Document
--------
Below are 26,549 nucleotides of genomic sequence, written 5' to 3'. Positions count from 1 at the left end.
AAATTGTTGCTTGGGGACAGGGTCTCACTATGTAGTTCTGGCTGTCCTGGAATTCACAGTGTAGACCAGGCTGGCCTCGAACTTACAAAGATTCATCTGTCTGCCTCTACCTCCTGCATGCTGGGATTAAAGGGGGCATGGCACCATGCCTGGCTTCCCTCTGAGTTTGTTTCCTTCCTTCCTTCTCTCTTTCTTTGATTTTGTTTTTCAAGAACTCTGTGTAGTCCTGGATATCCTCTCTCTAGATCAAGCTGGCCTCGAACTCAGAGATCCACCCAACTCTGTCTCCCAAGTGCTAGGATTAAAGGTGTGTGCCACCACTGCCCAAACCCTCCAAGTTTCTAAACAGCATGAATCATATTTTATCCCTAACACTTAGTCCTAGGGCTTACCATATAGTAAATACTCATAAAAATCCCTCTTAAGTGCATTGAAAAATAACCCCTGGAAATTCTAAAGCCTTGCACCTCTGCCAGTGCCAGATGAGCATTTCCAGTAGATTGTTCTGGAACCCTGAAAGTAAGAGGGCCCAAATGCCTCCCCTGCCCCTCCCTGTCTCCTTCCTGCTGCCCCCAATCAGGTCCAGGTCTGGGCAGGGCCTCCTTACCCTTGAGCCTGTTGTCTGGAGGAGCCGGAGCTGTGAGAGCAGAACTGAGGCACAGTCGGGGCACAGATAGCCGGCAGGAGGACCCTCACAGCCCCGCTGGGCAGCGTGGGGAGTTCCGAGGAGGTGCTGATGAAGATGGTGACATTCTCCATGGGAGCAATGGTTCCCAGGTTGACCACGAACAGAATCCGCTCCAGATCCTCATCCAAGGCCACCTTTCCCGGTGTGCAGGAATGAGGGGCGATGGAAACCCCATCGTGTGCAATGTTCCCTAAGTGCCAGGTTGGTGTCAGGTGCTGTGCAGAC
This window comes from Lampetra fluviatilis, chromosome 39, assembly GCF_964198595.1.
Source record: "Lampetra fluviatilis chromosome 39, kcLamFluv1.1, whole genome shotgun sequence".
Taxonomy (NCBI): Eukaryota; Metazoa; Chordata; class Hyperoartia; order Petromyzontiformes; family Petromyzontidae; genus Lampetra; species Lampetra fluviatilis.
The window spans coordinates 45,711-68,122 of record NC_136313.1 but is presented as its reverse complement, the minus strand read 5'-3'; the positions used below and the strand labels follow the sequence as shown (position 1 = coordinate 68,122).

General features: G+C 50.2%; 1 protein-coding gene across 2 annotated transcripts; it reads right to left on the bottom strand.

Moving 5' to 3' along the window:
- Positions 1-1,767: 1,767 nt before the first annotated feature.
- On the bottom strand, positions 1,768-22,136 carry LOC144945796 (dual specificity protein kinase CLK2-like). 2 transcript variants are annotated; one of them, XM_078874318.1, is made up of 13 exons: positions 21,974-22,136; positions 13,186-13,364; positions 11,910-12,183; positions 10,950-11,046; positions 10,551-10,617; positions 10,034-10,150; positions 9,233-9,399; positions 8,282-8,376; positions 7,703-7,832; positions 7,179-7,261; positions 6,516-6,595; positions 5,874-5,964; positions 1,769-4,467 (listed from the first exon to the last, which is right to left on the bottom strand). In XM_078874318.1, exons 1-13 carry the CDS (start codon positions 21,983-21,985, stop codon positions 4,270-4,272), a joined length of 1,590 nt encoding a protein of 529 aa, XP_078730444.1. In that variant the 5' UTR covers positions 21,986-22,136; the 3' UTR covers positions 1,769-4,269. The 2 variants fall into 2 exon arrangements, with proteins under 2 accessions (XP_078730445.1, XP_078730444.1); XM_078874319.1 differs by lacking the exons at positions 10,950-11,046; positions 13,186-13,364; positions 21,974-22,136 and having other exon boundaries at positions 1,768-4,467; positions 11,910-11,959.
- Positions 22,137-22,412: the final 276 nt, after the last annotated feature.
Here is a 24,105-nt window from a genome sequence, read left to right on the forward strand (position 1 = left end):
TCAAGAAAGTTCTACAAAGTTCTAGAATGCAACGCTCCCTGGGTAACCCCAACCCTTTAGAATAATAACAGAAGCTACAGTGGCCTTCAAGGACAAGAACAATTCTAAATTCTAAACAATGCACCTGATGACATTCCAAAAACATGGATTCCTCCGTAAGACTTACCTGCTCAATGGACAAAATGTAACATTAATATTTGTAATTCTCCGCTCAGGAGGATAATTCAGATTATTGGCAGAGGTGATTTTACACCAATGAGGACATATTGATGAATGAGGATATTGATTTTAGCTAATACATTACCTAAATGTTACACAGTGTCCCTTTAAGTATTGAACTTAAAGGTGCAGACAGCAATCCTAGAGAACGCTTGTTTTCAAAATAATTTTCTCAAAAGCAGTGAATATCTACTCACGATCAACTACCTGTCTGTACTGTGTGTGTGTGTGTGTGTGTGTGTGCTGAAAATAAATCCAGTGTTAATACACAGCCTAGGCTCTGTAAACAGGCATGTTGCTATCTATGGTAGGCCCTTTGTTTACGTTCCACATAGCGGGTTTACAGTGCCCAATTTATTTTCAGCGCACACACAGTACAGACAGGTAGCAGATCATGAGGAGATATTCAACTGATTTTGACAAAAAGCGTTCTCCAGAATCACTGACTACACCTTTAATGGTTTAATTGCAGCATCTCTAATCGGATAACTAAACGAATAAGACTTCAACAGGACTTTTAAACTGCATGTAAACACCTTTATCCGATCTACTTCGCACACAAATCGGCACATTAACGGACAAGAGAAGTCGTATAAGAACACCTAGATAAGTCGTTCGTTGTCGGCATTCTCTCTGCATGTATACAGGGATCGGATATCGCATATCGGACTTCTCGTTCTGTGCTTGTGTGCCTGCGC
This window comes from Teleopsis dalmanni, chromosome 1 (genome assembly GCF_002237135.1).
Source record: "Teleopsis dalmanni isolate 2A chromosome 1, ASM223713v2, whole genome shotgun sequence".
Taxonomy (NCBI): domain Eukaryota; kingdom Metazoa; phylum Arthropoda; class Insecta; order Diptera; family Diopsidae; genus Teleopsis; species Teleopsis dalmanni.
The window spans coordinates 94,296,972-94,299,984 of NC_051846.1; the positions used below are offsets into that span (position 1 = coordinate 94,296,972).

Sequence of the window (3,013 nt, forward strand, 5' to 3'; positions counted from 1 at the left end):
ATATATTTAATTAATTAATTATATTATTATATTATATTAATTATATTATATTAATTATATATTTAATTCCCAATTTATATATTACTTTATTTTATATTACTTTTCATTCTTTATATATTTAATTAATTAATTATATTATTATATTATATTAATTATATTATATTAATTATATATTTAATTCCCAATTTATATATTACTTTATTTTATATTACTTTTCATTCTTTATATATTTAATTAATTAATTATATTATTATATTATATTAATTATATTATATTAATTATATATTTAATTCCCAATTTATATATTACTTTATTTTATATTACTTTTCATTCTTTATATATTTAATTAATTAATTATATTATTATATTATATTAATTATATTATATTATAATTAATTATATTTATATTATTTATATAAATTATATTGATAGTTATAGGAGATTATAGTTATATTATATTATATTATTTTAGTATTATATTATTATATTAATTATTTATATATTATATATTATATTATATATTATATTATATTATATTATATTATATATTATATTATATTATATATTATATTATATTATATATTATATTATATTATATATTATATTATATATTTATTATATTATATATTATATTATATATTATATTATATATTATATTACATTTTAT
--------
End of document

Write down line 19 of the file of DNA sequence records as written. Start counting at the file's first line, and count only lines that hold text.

ATATATTTAATTAATTAATTATATTATTATATTATATTAATTATATTATATTAATTATATATTTAATTCCCAATTTATATATTACTTTATTTTATATTACTTTTCATTCTTTATATATTTAATTAATTAATTATATTATTATATTATATTAATTATATTATATTAATTATATATTTAATTCCCAATTTATATATTACTTTATTTTATATTACTTTTCATTCTTTATATATTTAATTAATTAATTATATTATTATATTATATTAATTATATTATATTAATTATATATTTAATTCCCAATTTATATATTACTTTATTTTATATTACTTTTCATTCTTTATATATTTAATTAATTAATTATATTATTATATTATATTAATTATATTATATTATAATTAATTATATTTATATTATTTATATAAATTATATTGATAGTTATAGGAGATTATAGTTATATTATATTATATTATTTTAGTATTATATTATTATATTAATTATTTATATATTATATATTATATTATATATTATATTATATTATATTATATTATATATTATATTATATTATATATTATATTATATTATATATTATATTATATTATATATTATATTATATATTTATTATATTATATATTATATTATATATTATATTATATATTATATTACATTTTAT